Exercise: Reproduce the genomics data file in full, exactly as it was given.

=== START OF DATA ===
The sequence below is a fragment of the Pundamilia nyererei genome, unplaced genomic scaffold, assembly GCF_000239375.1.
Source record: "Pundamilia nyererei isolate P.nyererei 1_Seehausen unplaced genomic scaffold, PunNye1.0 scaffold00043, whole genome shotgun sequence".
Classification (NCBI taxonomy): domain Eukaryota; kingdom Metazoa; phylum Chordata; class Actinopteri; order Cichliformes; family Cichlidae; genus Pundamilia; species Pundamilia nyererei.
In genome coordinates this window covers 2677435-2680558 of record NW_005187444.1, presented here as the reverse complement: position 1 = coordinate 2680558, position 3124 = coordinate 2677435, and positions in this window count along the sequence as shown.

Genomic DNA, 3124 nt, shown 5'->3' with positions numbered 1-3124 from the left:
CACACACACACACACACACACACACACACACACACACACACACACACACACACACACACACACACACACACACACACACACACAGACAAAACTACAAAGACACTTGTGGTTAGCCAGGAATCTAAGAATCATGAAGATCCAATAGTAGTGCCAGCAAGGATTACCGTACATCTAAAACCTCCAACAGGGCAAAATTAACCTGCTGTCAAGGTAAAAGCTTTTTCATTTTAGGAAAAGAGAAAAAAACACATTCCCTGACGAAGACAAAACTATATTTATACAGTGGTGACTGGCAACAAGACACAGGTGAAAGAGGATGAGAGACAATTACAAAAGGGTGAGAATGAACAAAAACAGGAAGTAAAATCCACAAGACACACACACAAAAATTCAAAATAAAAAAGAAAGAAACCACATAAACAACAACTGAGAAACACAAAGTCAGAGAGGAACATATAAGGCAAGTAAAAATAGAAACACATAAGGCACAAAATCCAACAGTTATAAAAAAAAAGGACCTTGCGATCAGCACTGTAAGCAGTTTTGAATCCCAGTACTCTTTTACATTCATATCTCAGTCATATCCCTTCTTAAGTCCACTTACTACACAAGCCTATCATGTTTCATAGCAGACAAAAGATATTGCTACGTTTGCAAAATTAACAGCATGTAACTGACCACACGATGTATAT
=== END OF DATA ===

The sequence below is a fragment of the Pundamilia nyererei genome, unplaced genomic scaffold, assembly GCF_000239375.1.
Source record: "Pundamilia nyererei isolate P.nyererei 1_Seehausen unplaced genomic scaffold, PunNye1.0 scaffold00043, whole genome shotgun sequence".
Classification (NCBI taxonomy): domain Eukaryota; kingdom Metazoa; phylum Chordata; class Actinopteri; order Cichliformes; family Cichlidae; genus Pundamilia; species Pundamilia nyererei.
In genome coordinates this window covers 2677435-2680558 of record NW_005187444.1, presented here as the reverse complement: position 1 = coordinate 2680558, position 3124 = coordinate 2677435, and positions in this window count along the sequence as shown.

Genomic DNA, 3124 nt, shown 5'->3' with positions numbered 1-3124 from the left:
CACACACACACACACACACACACACACACACACACACACACACACACACACACACACACACACACACACACACACACACACACAGACAAAACTACAAAGACACTTGTGGTTAGCCAGGAATCTAAGAATCATGAAGATCCAATAGTAGTGCCAGCAAGGATTACCGTACATCTAAAACCTCCAACAGGGCAAAATTAACCTGCTGTCAAGGTAAAAGCTTTTTCATTTTAGGAAAAGAGAAAAAAACACATTCCCTGACGAAGACAAAACTATATTTATACAGTGGTGACTGGCAACAAGACACAGGTGAAAGAGGATGAGAGACAATTACAAAAGGGTGAGAATGAACAAAAACAGGAAGTAAAATCCACAAGACACACACACAAAAATTCAAAATAAAAAAGAAAGAAACCACATAAACAACAACTGAGAAACACAAAGTCAGAGAGGAACATATAAGGCAAGTAAAAATAGAAACACATAAGGCACAAAATCCAACAGTTATAAAAAAAAAGGACCTTGCGATCAGCACTGTAAGCAGTTTTGAATCCCAGTACTCTTTTACATTCATATCTCAGTCATATCCCTTCTTAAGTCCACTTACTACACAAGCCTATCATGTTTCATAGCAGACAAAAGATATTGCTACGTTTGCAAAATTAACAGCATGTAACTGACCACACGATGTATAT